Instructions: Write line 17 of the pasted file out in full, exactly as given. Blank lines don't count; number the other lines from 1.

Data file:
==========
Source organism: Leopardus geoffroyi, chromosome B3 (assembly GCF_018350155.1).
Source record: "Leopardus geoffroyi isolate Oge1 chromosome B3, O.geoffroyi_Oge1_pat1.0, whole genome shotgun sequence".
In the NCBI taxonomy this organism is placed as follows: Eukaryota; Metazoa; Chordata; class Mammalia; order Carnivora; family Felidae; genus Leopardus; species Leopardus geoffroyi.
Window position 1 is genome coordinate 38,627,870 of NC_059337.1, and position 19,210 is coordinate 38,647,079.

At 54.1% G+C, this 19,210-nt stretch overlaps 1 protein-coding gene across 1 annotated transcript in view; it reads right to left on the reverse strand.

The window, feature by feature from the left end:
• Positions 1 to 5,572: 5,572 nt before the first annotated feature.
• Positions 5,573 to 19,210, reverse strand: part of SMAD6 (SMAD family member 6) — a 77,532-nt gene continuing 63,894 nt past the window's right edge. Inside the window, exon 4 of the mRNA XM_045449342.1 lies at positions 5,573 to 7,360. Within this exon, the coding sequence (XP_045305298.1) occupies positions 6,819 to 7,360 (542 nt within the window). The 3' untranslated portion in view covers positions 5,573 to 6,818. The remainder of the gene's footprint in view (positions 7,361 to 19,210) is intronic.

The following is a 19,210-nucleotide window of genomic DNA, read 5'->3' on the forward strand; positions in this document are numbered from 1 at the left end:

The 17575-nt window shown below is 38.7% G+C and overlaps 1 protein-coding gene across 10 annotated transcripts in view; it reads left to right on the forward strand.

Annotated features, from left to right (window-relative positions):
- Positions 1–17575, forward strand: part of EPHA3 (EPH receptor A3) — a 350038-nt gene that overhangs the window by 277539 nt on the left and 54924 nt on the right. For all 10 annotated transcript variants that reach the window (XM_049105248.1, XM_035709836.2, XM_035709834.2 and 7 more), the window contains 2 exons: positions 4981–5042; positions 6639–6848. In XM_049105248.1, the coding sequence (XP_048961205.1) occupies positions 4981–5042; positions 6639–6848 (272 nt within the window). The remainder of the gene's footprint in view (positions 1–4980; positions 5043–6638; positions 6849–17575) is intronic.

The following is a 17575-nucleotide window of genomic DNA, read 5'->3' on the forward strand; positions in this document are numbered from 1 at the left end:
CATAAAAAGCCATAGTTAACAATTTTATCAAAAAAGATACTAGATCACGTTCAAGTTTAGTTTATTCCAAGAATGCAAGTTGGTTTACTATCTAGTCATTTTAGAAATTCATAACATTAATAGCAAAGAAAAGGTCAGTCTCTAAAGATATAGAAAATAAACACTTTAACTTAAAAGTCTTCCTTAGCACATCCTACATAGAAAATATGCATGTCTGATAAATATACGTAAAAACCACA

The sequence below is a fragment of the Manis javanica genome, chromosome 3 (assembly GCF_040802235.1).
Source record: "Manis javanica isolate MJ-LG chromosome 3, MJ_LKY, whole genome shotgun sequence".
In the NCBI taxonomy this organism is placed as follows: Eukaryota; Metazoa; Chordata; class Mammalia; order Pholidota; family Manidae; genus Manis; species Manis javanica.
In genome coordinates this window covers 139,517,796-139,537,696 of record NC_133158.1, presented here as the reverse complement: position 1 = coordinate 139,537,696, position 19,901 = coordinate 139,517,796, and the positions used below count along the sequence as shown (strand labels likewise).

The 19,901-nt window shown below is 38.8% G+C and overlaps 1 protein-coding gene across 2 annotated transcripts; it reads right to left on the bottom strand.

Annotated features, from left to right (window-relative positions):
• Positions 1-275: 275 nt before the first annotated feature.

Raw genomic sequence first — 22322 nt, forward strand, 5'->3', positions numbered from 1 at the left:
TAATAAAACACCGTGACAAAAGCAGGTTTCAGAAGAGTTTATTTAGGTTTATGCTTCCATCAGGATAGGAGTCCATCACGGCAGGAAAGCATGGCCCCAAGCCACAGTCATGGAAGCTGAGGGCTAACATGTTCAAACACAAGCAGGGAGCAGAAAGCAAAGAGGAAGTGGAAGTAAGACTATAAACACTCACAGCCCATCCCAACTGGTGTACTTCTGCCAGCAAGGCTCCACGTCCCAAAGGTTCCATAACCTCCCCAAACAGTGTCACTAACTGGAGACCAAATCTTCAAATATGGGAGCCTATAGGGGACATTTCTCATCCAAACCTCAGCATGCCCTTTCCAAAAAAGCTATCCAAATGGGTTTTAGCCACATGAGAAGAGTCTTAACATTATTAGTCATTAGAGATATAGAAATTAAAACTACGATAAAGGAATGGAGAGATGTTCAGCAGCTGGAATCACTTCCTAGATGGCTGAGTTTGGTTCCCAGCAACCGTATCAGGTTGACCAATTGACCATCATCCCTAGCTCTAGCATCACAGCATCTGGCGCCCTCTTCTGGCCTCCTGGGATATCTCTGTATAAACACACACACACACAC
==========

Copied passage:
In the NCBI taxonomy this organism is placed as follows: Eukaryota; Metazoa; Chordata; class Mammalia; order Pholidota; family Manidae; genus Manis; species Manis javanica.